What explains the rise
and fall of nations? The late economist Mancur Olson argued
that economies are progressively captured by special interest
groups intent on taking an ever larger slice of the pie for
themselves. Their selfish actions may actually cause the pie to
shrink in size. A grand historical drama plays out as the
leading nation becomes increasingly sclerotic and is overtaken
by a more dynamic upstart.
Many people believe the United States suffers from this type
of sclerosis and that China is better placed to respond to the
challenges posed by the global economic crisis. This view,
however, ignores the deep-rooted corruption in the Chinese body
politic, a problem so great that it poses a serious threat to
the Middle Kingdoms rise to economic primacy.
One doesnt have to look far to find gross examples of
rent-seeking in the U.S. Lobbyists twist Washington politicians
around their fingers. Investment banks, unashamed by their role
in precipitating the financial crisis, have skillfully evaded
any serious regulation and are back to their old ways. Public
sector unions fiercely protect their generous entitlements at
the risk of bankrupting state and municipal finances. Other
distributional coalitions, as Olson calls them, are
seeking to mop up stimulus dollars and keep out foreign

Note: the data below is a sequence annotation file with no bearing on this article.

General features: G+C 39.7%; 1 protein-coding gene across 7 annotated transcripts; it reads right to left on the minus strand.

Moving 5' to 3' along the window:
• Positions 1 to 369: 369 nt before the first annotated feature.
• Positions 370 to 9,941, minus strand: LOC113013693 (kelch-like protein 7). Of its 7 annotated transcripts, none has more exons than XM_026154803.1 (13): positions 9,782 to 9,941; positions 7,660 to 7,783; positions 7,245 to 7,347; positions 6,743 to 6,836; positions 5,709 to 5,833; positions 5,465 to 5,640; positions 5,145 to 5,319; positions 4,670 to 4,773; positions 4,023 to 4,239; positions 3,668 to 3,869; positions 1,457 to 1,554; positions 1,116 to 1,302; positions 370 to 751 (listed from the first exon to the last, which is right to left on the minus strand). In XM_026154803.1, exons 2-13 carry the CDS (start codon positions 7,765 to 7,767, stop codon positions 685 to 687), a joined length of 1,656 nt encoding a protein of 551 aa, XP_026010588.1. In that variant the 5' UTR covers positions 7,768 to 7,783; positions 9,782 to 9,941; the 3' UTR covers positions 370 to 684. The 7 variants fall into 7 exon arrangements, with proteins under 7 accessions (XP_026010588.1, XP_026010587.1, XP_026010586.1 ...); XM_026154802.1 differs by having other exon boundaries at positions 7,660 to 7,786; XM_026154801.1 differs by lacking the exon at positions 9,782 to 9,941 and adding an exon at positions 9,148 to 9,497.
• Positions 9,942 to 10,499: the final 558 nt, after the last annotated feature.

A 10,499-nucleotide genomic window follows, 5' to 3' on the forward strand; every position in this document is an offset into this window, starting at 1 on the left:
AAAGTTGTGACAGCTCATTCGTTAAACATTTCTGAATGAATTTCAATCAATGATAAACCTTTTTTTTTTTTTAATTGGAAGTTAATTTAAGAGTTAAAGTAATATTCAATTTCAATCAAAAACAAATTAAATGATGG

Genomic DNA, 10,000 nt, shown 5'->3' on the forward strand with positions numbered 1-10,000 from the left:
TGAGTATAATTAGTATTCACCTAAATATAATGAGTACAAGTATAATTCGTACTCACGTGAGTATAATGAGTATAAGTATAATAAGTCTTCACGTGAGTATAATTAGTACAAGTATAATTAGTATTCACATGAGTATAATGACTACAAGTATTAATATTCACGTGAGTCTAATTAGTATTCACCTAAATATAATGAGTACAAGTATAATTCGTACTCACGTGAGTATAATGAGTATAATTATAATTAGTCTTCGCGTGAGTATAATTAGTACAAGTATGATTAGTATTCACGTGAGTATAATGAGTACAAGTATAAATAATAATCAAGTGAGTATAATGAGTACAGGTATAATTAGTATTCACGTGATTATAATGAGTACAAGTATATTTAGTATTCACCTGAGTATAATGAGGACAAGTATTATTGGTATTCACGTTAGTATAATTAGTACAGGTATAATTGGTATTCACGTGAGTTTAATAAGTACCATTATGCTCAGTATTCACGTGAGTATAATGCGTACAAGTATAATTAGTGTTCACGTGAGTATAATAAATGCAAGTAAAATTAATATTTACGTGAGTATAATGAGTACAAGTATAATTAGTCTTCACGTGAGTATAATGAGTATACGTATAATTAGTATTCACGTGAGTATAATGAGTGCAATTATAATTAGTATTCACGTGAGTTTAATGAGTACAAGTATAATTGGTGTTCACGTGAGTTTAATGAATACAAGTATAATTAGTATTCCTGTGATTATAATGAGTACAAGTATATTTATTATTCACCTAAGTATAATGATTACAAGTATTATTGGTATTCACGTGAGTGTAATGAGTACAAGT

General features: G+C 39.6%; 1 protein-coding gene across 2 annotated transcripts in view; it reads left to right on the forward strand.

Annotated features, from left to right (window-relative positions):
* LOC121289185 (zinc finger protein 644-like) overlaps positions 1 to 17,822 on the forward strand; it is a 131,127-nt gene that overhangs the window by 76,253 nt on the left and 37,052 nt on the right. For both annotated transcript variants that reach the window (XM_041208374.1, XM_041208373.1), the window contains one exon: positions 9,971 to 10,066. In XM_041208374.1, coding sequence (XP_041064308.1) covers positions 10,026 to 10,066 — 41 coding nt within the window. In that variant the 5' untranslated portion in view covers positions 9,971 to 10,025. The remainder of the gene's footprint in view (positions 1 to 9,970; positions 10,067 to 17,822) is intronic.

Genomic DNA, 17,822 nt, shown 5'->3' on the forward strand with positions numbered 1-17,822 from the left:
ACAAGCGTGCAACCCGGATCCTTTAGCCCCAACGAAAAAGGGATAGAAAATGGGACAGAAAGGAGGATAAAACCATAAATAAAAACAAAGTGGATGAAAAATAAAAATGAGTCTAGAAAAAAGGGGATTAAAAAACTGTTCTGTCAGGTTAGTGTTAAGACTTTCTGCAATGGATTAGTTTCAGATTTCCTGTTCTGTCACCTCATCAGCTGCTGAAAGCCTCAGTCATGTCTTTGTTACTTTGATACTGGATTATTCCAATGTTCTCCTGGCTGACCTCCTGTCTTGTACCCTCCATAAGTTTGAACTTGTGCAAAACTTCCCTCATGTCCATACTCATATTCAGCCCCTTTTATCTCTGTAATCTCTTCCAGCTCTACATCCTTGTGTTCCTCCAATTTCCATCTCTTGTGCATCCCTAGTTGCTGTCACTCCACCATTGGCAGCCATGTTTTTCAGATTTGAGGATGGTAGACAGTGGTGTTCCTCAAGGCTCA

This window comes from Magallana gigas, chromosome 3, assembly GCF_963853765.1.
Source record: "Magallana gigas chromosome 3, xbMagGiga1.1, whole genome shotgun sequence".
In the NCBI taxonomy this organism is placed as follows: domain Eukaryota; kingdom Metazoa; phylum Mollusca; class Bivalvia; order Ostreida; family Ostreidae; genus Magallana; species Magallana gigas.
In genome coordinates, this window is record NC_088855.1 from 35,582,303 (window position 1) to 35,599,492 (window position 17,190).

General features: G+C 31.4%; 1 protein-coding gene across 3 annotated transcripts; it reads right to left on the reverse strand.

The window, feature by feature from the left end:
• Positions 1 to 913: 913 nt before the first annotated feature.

China, by contrast, is seen as an example of latter-day
enlightened despotism. Apparently unfettered by special
interest groups, Beijing has acted boldly to maintain its
prodigious rate of economic growth. At a time when the
financial system in the West remains under threat from
financial weapons of mass destruction, Chinese
regulators have recently moved to restrict the use of
derivatives for speculative purposes. If only the decadent U.S.
could respond with such decisiveness.
The China dreamers, however, are turning a blind eye to the
corruption that plagues the country. China recently slipped to
79th place in Transparency Internationals Corruptions
Perceptions index, below Burkina Faso.
Minxin Pei of the Carnegie Endowment provides an analysis of
the problem in his 2006 book, Chinas Trapped Transition:
The Limits of Developmental Autocracy. The sale of public
offices, or maiguan maigjuan, is commonplace, he says. The
legal system is not independent from the executive branch of
government. At the local level the judiciary is often
ill-trained and corrupt, which means that property rights are
The commercial banking system remains under political
control. As a result, capital is misallocated. In the early
1990s banks funneled cheap loans to state-owned enterprises.
The resulting losses were vast an estimated 40 percent
of loans were later deemed nonperforming and were
socialized by a government bailout. Whatever profits these
loans generated remained in private hands.